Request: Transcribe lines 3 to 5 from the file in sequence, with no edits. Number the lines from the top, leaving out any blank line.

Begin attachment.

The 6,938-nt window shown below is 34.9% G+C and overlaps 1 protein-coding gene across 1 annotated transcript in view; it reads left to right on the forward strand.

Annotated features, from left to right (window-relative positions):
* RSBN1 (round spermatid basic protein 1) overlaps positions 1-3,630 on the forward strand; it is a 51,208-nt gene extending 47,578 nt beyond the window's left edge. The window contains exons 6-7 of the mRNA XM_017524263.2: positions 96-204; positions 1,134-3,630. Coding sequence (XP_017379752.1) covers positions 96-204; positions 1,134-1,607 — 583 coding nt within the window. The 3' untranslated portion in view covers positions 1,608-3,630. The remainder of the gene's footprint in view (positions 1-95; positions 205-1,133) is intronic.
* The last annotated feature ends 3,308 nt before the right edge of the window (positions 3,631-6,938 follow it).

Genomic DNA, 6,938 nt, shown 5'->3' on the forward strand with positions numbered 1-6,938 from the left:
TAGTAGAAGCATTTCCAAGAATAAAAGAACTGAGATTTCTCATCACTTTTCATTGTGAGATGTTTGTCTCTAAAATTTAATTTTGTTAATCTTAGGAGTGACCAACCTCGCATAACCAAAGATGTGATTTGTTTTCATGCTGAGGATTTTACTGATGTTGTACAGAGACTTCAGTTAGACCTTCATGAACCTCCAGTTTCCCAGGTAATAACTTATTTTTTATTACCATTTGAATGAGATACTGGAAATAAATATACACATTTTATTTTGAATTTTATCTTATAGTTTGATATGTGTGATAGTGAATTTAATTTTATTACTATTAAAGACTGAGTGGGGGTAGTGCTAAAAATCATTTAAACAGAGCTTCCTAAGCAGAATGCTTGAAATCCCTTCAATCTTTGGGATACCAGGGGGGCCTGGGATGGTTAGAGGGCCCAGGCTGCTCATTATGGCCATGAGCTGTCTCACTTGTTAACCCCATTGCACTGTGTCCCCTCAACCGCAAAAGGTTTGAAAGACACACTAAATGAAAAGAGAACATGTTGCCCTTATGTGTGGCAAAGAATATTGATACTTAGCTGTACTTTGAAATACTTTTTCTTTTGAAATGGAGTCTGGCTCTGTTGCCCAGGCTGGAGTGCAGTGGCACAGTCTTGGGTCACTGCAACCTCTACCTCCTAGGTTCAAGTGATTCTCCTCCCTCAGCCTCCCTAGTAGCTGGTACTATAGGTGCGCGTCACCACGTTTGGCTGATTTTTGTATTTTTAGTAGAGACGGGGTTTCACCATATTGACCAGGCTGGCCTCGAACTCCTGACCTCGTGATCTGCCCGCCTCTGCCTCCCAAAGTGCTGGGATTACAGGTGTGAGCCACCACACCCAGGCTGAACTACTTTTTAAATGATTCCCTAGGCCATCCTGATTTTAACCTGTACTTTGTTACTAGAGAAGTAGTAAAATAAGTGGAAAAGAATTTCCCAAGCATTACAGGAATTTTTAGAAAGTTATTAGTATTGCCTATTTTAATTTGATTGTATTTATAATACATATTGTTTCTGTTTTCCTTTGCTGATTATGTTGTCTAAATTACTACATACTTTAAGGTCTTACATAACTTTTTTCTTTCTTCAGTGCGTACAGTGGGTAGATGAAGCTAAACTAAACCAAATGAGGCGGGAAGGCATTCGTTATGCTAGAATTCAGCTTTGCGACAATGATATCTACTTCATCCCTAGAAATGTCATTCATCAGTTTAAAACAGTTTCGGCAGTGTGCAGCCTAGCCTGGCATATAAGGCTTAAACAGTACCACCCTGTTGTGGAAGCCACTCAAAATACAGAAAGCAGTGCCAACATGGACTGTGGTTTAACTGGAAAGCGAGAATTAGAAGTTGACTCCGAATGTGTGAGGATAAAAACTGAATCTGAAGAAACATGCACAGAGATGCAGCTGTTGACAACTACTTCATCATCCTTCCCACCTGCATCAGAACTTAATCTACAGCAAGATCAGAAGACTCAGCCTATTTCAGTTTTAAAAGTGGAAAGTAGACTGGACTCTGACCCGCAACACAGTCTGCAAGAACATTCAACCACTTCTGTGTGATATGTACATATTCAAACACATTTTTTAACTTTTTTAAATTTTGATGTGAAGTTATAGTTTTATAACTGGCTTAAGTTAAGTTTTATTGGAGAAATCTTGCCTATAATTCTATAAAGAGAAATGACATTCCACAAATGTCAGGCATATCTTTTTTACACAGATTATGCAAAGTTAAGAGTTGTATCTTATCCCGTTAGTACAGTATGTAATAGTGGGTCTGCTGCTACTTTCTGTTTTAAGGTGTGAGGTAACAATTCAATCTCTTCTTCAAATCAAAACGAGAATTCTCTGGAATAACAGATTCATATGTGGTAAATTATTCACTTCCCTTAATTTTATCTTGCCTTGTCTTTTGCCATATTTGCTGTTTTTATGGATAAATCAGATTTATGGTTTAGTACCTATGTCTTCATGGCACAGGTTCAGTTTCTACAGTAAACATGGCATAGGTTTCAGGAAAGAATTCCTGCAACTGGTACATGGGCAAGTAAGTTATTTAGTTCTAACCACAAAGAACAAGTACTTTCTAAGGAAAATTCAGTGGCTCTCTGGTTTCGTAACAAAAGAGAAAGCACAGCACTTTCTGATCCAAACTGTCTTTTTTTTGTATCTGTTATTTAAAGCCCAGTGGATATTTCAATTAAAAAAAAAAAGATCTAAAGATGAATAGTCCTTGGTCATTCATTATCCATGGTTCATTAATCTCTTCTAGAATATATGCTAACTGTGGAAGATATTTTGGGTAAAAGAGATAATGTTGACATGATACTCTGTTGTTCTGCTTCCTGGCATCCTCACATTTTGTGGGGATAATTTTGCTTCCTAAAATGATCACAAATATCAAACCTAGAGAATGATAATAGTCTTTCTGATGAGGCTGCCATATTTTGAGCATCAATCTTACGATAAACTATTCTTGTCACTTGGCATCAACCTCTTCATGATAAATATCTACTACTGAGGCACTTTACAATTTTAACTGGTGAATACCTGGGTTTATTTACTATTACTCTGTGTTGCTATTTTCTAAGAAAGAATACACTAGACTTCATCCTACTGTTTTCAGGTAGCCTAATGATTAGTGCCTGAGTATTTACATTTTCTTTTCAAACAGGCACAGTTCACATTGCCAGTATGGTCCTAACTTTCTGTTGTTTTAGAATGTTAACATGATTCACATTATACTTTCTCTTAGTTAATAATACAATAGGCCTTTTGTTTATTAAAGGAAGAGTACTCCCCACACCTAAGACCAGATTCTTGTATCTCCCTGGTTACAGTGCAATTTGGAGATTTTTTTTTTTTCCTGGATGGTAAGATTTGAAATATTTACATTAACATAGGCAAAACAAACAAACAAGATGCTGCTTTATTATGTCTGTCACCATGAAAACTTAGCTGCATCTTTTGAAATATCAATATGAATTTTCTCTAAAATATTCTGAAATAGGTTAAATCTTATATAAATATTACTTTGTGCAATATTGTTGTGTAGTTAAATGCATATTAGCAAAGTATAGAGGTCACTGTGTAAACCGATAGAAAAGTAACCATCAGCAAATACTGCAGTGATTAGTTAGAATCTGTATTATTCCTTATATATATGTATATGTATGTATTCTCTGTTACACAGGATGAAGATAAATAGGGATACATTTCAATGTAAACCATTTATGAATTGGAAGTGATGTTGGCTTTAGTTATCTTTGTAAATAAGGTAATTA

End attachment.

* RSBN1 (round spermatid basic protein 1) overlaps positions 1-3,630 on the forward strand; it is a 51,208-nt gene extending 47,578 nt beyond the window's left edge. The window contains exons 6-7 of the mRNA XM_017524263.2: positions 96-204; positions 1,134-3,630. Coding sequence (XP_017379752.1) covers positions 96-204; positions 1,134-1,607 — 583 coding nt within the window. The 3' untranslated portion in view covers positions 1,608-3,630. The remainder of the gene's footprint in view (positions 1-95; positions 205-1,133) is intronic.
* The last annotated feature ends 3,308 nt before the right edge of the window (positions 3,631-6,938 follow it).

Genomic DNA, 6,938 nt, shown 5'->3' on the forward strand with positions numbered 1-6,938 from the left: